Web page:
Mission Trips and Volunteer Travel; is It Right for You
Mission trips and volunteer travel can be life changing for all involved. Any trip should be carefully considered and all of the pros and cons need to be considered. Here are just a few considerations to think about before committing to mission trips or any other type of volunteer travel.
Choosing between domestic or international
Mission trips that take place overseas are perfect for some people but others can find themselves wishing for more familiar ground.
Does the idea of being exposed to different foods, languages and customs excite you or fill you with dread? Do you have (or can you obtain) a valid passport or travel papers? Vaccinations are required for travel to certain countries. Are you phobic about having shots or do you have health risks that might prevent you from traveling overseas? If you answered 'yes' to any of these, then domestic mission trips may be for you.
Similarly, does the thought of a different culture make you want to call the airlines? Are you looking for an immersion experience that introduces you to a country and its people? Is your passport valid or still smoking from your last trip? If so, then international travel may be right for you.
No matter where you travel, the reputation of the organization or company that you are traveling with should be sterling. Ask around and compare reviews online. It pays to do research before you leave. If there is any doubt about the reputation of the organization, skip it and look elsewhere.
Team leadership plays a vital role. Some organizations and mission trips require leadership to have special training or certification and others don't. The leader is responsible for keeping records or seeing that they are kept in an appropriate manner. He or she will need to be able to convey information to team members, assign duties and have the ability to handle an emergency if it should arise.
Participants deserve to have trip leadership that they can count on. Dependable leadership should be non-negotiable on mission trips or with any other organization that arranges volunteer travel.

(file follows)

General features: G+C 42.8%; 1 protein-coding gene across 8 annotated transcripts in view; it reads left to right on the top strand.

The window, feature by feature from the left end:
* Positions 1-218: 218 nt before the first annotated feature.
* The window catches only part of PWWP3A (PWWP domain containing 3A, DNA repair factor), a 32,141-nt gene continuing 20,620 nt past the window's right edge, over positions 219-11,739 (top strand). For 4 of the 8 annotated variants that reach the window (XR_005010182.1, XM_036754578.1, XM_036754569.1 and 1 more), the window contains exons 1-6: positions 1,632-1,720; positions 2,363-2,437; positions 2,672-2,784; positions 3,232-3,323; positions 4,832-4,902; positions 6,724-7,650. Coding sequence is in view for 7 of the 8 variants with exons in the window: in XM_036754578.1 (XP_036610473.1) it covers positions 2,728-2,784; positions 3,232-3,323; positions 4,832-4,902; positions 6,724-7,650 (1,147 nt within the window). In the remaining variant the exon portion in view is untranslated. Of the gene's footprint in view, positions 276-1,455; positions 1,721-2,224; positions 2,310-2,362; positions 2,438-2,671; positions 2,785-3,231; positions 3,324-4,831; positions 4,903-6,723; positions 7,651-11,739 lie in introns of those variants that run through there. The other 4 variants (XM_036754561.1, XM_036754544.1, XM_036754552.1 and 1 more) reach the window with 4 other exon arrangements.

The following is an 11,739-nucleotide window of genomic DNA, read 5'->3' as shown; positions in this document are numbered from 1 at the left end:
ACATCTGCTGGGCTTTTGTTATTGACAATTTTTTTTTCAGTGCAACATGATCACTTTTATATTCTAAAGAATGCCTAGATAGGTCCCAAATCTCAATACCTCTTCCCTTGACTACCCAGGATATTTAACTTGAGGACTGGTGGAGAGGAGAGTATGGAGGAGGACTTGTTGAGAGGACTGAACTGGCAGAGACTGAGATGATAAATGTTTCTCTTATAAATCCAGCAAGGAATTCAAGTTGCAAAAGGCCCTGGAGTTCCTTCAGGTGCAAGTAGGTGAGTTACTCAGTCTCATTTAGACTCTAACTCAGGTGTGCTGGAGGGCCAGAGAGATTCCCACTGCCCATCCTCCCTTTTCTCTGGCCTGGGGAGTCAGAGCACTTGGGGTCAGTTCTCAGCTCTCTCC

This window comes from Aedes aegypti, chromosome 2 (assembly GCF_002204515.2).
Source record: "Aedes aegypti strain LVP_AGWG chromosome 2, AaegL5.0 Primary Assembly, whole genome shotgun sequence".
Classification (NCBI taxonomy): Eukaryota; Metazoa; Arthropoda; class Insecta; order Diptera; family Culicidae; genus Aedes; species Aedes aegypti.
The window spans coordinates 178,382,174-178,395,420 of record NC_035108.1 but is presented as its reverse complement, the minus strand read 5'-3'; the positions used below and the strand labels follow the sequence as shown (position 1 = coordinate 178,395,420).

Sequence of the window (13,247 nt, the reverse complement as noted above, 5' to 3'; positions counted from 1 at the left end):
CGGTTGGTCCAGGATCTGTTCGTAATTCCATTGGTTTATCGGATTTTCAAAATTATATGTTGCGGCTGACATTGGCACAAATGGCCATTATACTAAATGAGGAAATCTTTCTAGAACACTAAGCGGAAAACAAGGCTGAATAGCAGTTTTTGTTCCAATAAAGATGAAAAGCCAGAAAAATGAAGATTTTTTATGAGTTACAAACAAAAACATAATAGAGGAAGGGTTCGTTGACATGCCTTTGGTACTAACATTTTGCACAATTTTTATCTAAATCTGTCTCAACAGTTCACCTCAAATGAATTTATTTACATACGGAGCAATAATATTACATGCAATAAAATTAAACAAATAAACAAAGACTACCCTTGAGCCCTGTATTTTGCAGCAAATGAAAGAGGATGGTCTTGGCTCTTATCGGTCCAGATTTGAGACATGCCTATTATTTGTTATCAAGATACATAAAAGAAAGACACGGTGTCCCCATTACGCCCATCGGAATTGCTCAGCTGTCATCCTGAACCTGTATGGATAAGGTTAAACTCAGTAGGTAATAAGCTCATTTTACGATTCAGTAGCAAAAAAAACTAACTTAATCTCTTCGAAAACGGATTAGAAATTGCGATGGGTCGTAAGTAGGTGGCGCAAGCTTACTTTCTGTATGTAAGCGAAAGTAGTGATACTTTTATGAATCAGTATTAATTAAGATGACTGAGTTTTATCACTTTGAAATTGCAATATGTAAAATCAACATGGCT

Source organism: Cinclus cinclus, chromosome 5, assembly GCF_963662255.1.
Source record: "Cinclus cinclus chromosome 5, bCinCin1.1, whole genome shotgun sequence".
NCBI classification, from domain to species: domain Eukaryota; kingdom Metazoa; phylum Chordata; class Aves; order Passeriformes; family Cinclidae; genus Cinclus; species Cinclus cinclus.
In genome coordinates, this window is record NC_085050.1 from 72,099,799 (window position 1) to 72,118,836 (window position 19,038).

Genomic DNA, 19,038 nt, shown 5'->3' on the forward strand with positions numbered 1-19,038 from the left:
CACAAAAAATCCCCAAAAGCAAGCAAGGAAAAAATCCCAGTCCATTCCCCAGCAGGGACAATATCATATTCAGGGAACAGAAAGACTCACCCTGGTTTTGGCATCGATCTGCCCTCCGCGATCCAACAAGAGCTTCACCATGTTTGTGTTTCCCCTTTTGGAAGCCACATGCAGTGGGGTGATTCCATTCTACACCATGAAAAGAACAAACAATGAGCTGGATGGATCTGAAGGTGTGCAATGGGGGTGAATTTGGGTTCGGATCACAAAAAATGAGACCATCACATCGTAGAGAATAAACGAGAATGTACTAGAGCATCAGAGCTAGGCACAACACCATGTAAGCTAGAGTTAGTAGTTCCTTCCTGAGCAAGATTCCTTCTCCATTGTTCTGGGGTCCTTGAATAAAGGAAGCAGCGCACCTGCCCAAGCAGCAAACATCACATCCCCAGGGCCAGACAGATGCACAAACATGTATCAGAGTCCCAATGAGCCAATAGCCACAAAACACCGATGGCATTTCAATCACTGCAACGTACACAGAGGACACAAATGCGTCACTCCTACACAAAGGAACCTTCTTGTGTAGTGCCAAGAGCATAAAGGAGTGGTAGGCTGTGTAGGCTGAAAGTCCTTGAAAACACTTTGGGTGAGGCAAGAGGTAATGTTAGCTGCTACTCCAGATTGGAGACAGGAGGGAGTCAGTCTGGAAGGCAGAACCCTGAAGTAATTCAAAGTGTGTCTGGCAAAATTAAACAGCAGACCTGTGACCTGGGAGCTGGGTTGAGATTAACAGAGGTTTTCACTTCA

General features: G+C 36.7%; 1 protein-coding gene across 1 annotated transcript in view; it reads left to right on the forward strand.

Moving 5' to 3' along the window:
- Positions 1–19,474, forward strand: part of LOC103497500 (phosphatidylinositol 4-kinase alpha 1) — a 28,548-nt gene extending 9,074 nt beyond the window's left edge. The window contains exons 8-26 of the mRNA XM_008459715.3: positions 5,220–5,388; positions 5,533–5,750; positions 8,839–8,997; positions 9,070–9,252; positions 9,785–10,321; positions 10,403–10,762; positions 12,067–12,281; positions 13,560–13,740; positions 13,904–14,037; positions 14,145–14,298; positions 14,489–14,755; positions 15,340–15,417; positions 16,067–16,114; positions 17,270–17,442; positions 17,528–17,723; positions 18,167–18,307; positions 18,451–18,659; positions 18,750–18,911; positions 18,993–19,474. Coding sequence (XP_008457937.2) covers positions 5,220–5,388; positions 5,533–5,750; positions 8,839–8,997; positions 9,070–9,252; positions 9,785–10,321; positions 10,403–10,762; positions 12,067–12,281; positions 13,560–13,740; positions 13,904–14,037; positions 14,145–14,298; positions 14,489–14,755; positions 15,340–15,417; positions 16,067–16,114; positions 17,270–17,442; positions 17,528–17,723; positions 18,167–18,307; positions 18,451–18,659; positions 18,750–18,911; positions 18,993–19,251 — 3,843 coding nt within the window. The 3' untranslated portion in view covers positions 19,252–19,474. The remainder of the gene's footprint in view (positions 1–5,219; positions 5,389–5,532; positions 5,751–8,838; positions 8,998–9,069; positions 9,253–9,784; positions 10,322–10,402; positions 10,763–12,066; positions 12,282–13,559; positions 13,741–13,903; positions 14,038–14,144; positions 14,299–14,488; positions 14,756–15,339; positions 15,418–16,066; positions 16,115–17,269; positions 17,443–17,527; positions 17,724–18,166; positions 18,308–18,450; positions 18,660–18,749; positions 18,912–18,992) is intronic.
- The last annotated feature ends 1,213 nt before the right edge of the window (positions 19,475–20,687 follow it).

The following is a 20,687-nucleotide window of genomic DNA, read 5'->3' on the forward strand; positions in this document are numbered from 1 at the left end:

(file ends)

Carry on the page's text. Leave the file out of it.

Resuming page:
Check the fine print on any applicable insurance policies. Health insurance coverage may not pay for health issues outside of the country. In-network physicians may be difficult to locate in a different part of the country.
For these reasons and more, supplemental policies and special insurance papers may be required. Participants may be required to purchase a missions trip or volunteer insurance policy from the organization. Standard trip insurance may also be warranted. Trip leaders may provide this information but it can be helpful to do your own research.
Volunteer travel and missions trips may have accommodations that are very different from home. Participants may be required to bring linens, share a room or sleep on the floor. Privacy may be limited. This can be an important consideration when deciding if a missions trip is right for you.
Deciding what you can afford is always a consideration. Missions work sites are usually in very poor areas. Participants may be asked to help pay for materials, food and lodging. This is in addition to airfare, transfers and any other travel related expenses. As with any type of travel, the expensive can vary widely. Knowing what you can afford (or reasonably fundraise) will impact the type and location of any missions trip or travel experience that you undertake.
Can you be self-sufficient? No one will be there to carry your bags. In fact, mission trips and volunteer travel are quite the opposite. Participants are expected to pull their own weight and then some. These are not sightseeing vacations (although you may be able to do some exploring.) There is work to be done and as a volunteer, you are there to do it. If you are not up to the challenge it may be best to consider if mission trips are right for you.